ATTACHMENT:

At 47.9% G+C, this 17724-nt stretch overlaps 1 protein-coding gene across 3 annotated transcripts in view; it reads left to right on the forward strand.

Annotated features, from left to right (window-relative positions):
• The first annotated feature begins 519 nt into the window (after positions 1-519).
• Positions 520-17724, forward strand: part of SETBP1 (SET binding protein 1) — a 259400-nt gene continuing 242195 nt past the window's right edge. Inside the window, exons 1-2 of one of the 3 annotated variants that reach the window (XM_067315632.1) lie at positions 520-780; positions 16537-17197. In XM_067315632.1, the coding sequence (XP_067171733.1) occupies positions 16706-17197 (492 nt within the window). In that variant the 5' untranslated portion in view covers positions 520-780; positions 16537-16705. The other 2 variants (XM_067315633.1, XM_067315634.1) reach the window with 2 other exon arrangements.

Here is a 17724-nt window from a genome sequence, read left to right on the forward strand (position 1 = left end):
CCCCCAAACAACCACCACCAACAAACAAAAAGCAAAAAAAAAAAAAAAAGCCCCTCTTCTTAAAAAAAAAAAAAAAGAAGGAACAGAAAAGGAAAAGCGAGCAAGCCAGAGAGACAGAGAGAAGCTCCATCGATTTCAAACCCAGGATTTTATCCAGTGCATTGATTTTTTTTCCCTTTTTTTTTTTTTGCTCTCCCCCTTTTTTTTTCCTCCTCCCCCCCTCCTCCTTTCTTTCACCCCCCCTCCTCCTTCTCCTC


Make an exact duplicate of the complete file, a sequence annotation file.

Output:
At 47.9% G+C, this 17724-nt stretch overlaps 1 protein-coding gene across 3 annotated transcripts in view; it reads left to right on the forward strand.

Annotated features, from left to right (window-relative positions):
• The first annotated feature begins 519 nt into the window (after positions 1-519).
• Positions 520-17724, forward strand: part of SETBP1 (SET binding protein 1) — a 259400-nt gene continuing 242195 nt past the window's right edge. Inside the window, exons 1-2 of one of the 3 annotated variants that reach the window (XM_067315632.1) lie at positions 520-780; positions 16537-17197. In XM_067315632.1, the coding sequence (XP_067171733.1) occupies positions 16706-17197 (492 nt within the window). In that variant the 5' untranslated portion in view covers positions 520-780; positions 16537-16705. The other 2 variants (XM_067315633.1, XM_067315634.1) reach the window with 2 other exon arrangements.

Here is a 17724-nt window from a genome sequence, read left to right on the forward strand (position 1 = left end):
CCCCCAAACAACCACCACCAACAAACAAAAAGCAAAAAAAAAAAAAAAAGCCCCTCTTCTTAAAAAAAAAAAAAAAGAAGGAACAGAAAAGGAAAAGCGAGCAAGCCAGAGAGACAGAGAGAAGCTCCATCGATTTCAAACCCAGGATTTTATCCAGTGCATTGATTTTTTTTCCCTTTTTTTTTTTTTGCTCTCCCCCTTTTTTTTTCCTCCTCCCCCCCTCCTCCTTTCTTTCACCCCCCCTCCTCCTTCTCCTC